Epiphany-free zone.

Phew. I typed this in yesterday, but then I was having technical difficulties.

Once it was established that we’d be repainting the girls’ rooms, removing the old paint on the molding around the windows and doors was obvious. We live in an old house, and it’s apparent–well, almost everywhere, but perhaps most apparent–along the windowsills and door jams. The paint buckles and heaves, revealing dingy yellow under the dingier white, along with coats of dust in between. I open windows carefully, trying not to crack any further that which is already crinkled.

This was something that I could fix. Relatively low-skill, really. And that’s good, because I was raised in a family that ignored home improvement issues until they were impossible to ignore, and then a professional was called. I hear that there were early spates of redecoration and DIY painting, but most of these were from an era before I was old enough to participate. Then I got married early to someone very handy, from a long line of handy people. Really, there was little need.

Still, I wish I had some skills. I try, but my efforts are generally so far below Cute W’s standards that it’s pretty silly. But he’s been busy, and I wanted this done. Besides, I’m empowered. I’m clever. And when my courage fails me in efforts like these, I remind myself that Something Could Happen and I need to be self-sufficient. Just in case. Cute W could die or leave me and then I would be both heartbroken and incompetent. Better to steel myself with some minimal level of competency, or at least a can-do attitude.

Truth be told, part of me is hoping that I’ll be be good at something new. I’ve always been jealous of those lucky individuals who picked up a violin at 4 and grow up to play at Carnegie Hall or kids who did their first scientific experiment in elementary school and felt a hot flush of passion for chemistry. At 42, I still yearn for an epiphany. Perhaps, I think each time I try something new, I will find my Life’s Work. And so a small part of me hoped that I would pick up a power tool and it would feel like an extension of my body that’s been missing all this time. That something in me would sing or thrill, that I’d be Handier Than I Ever Expected.

There are no epiphanies here.


I am not good at this. I am slow and methodical and my end-product is still so shoddy that I know that Cute W will sigh and go over all of it again. He will not try to be condescending, and God knows that I act the same way every. single. time. he attempts to set the table. I’ve even posted a diagram and he still can’t manage it. So my feelings shouldn’t be hurt. But they will be.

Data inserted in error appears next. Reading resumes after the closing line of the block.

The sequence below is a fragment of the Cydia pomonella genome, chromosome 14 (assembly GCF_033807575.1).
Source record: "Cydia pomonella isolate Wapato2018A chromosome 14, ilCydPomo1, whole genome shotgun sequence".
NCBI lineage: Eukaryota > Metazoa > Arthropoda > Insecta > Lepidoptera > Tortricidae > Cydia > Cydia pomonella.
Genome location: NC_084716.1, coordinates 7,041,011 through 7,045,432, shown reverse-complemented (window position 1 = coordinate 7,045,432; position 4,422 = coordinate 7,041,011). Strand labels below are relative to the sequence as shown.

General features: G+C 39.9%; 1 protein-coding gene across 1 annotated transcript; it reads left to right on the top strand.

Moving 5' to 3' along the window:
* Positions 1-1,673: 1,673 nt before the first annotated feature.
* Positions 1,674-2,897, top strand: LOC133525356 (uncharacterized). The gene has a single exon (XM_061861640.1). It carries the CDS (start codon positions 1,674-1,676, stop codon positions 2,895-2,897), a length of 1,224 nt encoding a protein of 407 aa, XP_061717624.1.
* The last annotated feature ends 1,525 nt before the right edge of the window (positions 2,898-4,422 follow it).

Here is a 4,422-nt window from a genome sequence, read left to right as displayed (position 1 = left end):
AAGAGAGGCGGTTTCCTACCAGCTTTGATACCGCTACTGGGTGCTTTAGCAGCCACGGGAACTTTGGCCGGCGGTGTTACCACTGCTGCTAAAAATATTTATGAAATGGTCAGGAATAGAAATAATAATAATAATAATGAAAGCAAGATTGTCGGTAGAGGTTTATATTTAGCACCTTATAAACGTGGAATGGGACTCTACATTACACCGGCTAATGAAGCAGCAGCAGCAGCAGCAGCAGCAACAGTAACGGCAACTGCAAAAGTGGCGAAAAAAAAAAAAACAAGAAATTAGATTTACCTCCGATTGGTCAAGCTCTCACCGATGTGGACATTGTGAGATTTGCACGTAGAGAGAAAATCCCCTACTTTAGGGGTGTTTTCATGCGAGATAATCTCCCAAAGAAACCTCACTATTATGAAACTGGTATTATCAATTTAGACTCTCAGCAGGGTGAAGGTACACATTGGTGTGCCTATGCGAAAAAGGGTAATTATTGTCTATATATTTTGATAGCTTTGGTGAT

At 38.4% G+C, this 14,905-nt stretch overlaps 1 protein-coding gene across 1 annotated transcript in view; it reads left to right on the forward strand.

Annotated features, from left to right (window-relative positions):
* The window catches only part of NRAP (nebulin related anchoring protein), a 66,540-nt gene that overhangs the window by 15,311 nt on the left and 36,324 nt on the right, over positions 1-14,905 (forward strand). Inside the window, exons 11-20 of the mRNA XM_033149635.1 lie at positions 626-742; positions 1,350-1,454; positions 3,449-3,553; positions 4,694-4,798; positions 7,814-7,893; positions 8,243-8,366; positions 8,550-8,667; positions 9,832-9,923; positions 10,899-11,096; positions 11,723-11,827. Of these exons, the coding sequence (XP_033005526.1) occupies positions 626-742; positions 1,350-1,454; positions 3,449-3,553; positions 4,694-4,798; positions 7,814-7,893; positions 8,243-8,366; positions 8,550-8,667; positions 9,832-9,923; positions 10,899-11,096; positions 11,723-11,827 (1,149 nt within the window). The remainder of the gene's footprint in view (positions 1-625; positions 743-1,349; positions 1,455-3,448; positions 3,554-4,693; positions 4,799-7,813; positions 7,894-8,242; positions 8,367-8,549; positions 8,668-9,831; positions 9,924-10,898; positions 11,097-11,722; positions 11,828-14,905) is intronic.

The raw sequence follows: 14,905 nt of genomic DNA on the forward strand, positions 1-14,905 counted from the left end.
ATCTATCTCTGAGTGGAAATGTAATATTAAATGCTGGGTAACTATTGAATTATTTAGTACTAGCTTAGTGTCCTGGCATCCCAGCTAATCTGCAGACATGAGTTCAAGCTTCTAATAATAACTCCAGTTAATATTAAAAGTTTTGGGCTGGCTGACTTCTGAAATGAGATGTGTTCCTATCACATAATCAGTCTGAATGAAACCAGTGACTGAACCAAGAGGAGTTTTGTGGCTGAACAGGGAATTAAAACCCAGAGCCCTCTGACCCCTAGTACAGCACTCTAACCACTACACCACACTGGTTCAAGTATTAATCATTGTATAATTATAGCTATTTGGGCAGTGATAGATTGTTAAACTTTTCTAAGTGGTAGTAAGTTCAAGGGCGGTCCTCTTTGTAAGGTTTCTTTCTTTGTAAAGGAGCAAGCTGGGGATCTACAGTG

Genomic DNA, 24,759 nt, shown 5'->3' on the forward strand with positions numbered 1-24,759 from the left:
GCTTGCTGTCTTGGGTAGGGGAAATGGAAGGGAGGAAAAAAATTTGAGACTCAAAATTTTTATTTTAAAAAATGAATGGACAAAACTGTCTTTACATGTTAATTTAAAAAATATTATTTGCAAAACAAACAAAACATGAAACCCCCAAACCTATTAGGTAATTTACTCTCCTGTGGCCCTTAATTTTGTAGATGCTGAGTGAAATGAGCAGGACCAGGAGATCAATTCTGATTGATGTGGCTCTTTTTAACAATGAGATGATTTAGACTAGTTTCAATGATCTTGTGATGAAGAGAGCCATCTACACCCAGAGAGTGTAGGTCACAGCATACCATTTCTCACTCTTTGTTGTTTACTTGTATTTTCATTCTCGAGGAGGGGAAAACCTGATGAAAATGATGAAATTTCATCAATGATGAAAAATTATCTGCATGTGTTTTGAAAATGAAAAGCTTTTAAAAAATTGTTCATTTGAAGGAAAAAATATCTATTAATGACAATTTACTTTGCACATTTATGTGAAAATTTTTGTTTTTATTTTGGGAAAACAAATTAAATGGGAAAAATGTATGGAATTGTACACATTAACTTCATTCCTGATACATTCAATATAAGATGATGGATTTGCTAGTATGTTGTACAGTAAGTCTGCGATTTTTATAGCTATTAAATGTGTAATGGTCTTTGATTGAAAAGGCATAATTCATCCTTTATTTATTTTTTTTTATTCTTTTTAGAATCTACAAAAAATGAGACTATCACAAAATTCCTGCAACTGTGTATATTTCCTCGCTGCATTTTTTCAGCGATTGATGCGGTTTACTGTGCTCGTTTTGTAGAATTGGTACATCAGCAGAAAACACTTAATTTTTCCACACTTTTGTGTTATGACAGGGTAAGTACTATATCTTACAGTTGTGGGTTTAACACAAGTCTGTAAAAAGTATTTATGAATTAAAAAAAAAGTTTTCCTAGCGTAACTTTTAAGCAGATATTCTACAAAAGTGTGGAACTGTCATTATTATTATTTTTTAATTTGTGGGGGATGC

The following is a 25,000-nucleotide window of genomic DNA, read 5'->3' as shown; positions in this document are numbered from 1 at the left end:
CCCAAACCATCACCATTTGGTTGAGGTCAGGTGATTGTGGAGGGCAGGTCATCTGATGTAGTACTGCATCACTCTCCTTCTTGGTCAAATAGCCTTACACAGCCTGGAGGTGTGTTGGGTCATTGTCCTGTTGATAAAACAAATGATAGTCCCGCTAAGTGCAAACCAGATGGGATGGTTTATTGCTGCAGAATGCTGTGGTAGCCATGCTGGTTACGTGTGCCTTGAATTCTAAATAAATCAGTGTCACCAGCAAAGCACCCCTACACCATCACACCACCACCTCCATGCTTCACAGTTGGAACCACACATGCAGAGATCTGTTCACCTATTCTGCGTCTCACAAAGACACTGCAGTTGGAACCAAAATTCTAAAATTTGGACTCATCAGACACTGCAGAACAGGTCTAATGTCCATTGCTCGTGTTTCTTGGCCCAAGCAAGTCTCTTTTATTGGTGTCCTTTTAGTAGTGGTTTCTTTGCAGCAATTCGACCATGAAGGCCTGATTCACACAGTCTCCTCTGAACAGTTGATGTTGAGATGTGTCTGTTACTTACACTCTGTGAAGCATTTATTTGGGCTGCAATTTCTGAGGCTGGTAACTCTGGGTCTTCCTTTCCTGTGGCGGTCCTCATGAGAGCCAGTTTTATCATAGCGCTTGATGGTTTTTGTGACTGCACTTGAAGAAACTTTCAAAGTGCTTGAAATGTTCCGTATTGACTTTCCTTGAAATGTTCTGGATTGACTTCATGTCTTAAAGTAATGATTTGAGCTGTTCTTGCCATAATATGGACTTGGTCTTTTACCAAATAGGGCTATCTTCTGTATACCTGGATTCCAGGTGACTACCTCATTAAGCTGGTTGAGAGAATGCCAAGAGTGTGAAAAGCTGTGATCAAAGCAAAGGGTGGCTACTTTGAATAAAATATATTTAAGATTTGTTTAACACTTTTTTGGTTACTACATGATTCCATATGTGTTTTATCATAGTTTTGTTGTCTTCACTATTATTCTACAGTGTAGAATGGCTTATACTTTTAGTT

And perhaps there will be a rush of pleasure when this room is done. But I’m currently four days into this journey of self-discovery, and so far, I’ve discovered that an impossible amount of paint dust can collect on my legs when they are sweaty enough. And this is something that I never, ever fantasized about learning.


Update: since writing this I’ve:

  • Settled, with J, on a new color of turquoise. Also very deep and rich.
  • Taken 5 showers because I am constantly disgusting.
  • Made one daughter cry and another daughter glare at me for critiquing their painting methodology.
  • Finished one audiobook and begun another.
  • Determined that I should have done a primer because the blue is dark enough to cover all that up, which means we wasted some time today.

And, in unrelated news:

  • Found my camera, yay!
  • Helped Cute W catch a bat in our living room.



  1. Claire

    You had a bat too?! And you helped catch it, but you don’t think you have any skills? When we had ours the other night, my biggest skill was screaming like I was being axe murdered (and traumatizing my 5-year old in the process), while my husband tried unsuccessfully to catch it. By the time the bat man arrived the thing had hidden so he couldn’t catch it either. Thankfully it emerged that evening at twilight, and that time my husband did catch it. I love old houses with character, but at times like that I curse myself for not sticking with a new home. Now we have to have batman come back and do a bat exclusion to figure out how the thing got in, and seal it off. (We had a bat colony when we first moved in that took three years to get rid of, so we have to stay on top of the situation.)

Leave a Reply

Your email address will not be published. Required fields are marked *